Ruffian Equine Medical Clinic originally opened in 2009 with the intention of providing world-class medical and surgical care for the region’s high-end racehorses and sport horses. The facility initially was funded by the racing consortium International Equine Acquisitions Holding (IEAH), owners the 2008 Kentucky Derby and Preakness winner Big Brown.
In the horse business, though, sometimes luck is everything, and by 2011, economic woes hit IEAH hard. The clinic ran out of money and time.
"Had the racing part not encountered difficulties, which hampered their (IEAH’s) finances, the hospital probably would’ve been successful,” Hunt said. He attributes the to failure to insufficient funding from IEAH during the hospital’s growth phase. “It was understood that funding would be available for operations as the hospital established itself,” Hunt said. “Unfortunately, that did not happen.”
Hunt said the capital was insufficient to keep the expensive facility operational until it could pay for itself. But the hospital did not lack for business. In fact, Hunt said, “We still had calls coming in ... a year after it closed.”
The new owner, Racebrook Capital, “typically invests in … distressed middle market real estate assets” among other things, according to Bloomberg Businessweek
Both Nixon and Hunt pointed to a shift in the horse industry that is concentrating the reduced population of horses to fewer areas. Hunt sees an impact of hard times on private and university veterinary clinics alike. “It’s not desperation,” he said, “but there is movement and relocation by private practice clinics, ambulatory practices and universities like Cornell to areas where horse populations are more concentrated. There are a lot of vets and not enough horses.”
In the realm of thoroughbred racing, state regulations on racing and gambling affect the horse economy as much as the profits generated by the horses themselves. For that reason, Hunt sees reason for optimism in New York, which firmly supports the industry.
According to the New York Gaming Commission website
, “The New York State Thoroughbred Breeding and Development Fund encourages the breeding and maintenance of Thoroughbred horses in New York by distributing financial incentives to breeders and owners whose horses compete successfully in New York-based races.” The fund receives a share of wagering revenues from at-track and off-track betting and a portion of the gross win on video gaming machines.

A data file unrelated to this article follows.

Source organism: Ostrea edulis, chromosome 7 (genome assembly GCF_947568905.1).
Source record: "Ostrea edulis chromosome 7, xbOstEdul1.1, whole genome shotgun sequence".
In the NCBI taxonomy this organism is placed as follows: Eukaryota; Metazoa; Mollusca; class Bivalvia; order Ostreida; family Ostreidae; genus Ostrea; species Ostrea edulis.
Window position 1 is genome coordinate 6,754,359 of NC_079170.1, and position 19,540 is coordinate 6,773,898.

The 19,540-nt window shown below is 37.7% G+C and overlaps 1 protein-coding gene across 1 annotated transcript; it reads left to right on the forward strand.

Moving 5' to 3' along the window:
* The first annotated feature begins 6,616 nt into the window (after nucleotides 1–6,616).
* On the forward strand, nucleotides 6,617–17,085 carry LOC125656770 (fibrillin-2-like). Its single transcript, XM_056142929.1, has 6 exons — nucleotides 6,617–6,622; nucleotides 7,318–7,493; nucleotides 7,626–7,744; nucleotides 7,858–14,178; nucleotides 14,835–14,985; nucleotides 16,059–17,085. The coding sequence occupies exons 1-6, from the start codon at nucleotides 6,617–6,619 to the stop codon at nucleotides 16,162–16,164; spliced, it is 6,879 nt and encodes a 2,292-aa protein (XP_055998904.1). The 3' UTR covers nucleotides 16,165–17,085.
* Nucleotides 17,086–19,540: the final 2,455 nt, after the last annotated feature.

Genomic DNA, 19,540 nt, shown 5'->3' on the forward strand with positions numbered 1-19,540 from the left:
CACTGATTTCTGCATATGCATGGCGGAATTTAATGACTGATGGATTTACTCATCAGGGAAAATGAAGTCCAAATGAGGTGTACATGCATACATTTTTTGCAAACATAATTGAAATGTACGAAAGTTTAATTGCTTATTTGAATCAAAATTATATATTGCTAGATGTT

Hunt believes that decisions concerning the direction of gambling revenues may drive the future of the horse industry and the success of hospitals such as Cornell Ruffian. “If someone is going to buy a broodmare in foal, they want her to drop the foal in a state where the purse revenues are great and are going to stay great,” he said.
Nixon, too, sees “some aggressive changes in the availability of equine medical care. The anticipation, at least from our standpoint, is that the racing industry is undergoing changes; there is more concentrated racing of higher quality horses in several states,” he said. “Cornell wanted to position an affiliate hospital to accommodate horses at the New York tracks as well as the sport horses on Long Island.”
Nixon said he anticipates having four full-time veterinarians at Ruffian, including an internist with expertise in critical care; the clinical director, yet to be hired, who will be a surgeon; and several interns.
Additionally, Nixon and two other faculty members — Dr. Norm Ducharme and Dr. Lisa Fortier — will make the 4-plus-hour one-way drive from Ithaca to Elmont, Nassau County, each week to staff the hospital and perform more specialized surgeries.
Cornell Ruffian Equine is on schedule for a March 31 opening, although the full range of services the hospital intends to offer will not be immediately available. For example, colic surgery — major abdominal surgery to correct potentially life-threatening disorders of the digestive tract — is always in high demand but is not among the procedures that Cornell Ruffian is prepared to perform at the outset. Nixon estimates that it will be late spring before the facility is able to offer colic surgery.
Until it is fully staffed, Nixon said the facility will begin with elective and emergency orthopedic and airway surgeries, a regenerative medicine service, a sports medicine and poor performance clinic, advanced imaging and routine laboratory services. With the need for 24/7 surgical staffing in mind, Nixon says Cornell has begun a “push to get a surgeon there as clinical director.”
In order to succeed, Hunt said, Ruffian will need to become a full-service specialty hospital in short order. “I’ve recommended to them that the sooner and faster they get up to full scale, the more services they offer, the sooner they’ll get to that point where it can sustain itself,” he said.
He added that Cornell needs “to develop a rapport with the sport horse people on Long Island. The owners, trainers, and vets of this group of horses are desperately concerned about surgical colics.” In order to offer colic surgeries, an equine hospital needs a large staff, including more than one surgeon and several technicians, available around-the-clock. Hunt estimates Cornell may need about two years to reach that point. But, in the meantime, he said, “They’ll do very well on bone scans and diagnostic services.”
“Cornell’s a good group,” he concluded. “They’ve got the right approach…The fact that Cornell’s opened that hospital, that’s great. It helps owners, trainers, vets, everybody. It certainly helps the horse.”
VIN News Service commentaries are opinion pieces presenting insights, personal experiences and/or perspectives on topical issues by members of the veterinary community. To submit a commentary for consideration, email email@example.com.